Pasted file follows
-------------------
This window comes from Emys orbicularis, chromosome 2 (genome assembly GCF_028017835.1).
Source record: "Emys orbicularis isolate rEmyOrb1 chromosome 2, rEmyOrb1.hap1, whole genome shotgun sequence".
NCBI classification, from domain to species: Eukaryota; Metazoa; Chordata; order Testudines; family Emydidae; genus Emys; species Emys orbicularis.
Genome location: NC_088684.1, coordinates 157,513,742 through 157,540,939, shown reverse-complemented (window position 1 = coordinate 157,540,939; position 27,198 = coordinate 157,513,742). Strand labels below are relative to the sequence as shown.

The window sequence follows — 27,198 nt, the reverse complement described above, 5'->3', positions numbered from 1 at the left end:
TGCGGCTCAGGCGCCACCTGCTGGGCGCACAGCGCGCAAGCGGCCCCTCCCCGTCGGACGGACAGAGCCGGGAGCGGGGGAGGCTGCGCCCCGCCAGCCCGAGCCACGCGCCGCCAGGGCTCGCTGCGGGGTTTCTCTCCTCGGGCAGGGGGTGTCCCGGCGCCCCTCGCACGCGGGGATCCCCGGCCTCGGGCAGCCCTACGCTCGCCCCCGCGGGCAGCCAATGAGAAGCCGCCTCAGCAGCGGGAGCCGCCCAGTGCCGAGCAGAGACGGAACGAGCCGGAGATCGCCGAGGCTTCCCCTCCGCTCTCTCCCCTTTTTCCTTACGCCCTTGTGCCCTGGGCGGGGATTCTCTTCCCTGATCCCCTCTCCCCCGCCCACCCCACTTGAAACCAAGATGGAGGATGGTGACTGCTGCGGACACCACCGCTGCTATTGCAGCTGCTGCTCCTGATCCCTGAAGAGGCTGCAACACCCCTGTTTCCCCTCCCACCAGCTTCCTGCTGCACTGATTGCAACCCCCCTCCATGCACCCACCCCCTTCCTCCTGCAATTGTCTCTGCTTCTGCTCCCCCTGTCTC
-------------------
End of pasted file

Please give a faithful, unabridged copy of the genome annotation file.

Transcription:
This window comes from Emys orbicularis, chromosome 2 (genome assembly GCF_028017835.1).
Source record: "Emys orbicularis isolate rEmyOrb1 chromosome 2, rEmyOrb1.hap1, whole genome shotgun sequence".
NCBI classification, from domain to species: Eukaryota; Metazoa; Chordata; order Testudines; family Emydidae; genus Emys; species Emys orbicularis.
Genome location: NC_088684.1, coordinates 157,513,742 through 157,540,939, shown reverse-complemented (window position 1 = coordinate 157,540,939; position 27,198 = coordinate 157,513,742). Strand labels below are relative to the sequence as shown.

The window sequence follows — 27,198 nt, the reverse complement described above, 5'->3', positions numbered from 1 at the left end:
TGCGGCTCAGGCGCCACCTGCTGGGCGCACAGCGCGCAAGCGGCCCCTCCCCGTCGGACGGACAGAGCCGGGAGCGGGGGAGGCTGCGCCCCGCCAGCCCGAGCCACGCGCCGCCAGGGCTCGCTGCGGGGTTTCTCTCCTCGGGCAGGGGGTGTCCCGGCGCCCCTCGCACGCGGGGATCCCCGGCCTCGGGCAGCCCTACGCTCGCCCCCGCGGGCAGCCAATGAGAAGCCGCCTCAGCAGCGGGAGCCGCCCAGTGCCGAGCAGAGACGGAACGAGCCGGAGATCGCCGAGGCTTCCCCTCCGCTCTCTCCCCTTTTTCCTTACGCCCTTGTGCCCTGGGCGGGGATTCTCTTCCCTGATCCCCTCTCCCCCGCCCACCCCACTTGAAACCAAGATGGAGGATGGTGACTGCTGCGGACACCACCGCTGCTATTGCAGCTGCTGCTCCTGATCCCTGAAGAGGCTGCAACACCCCTGTTTCCCCTCCCACCAGCTTCCTGCTGCACTGATTGCAACCCCCCTCCATGCACCCACCCCCTTCCTCCTGCAATTGTCTCTGCTTCTGCTCCCCCTGTCTC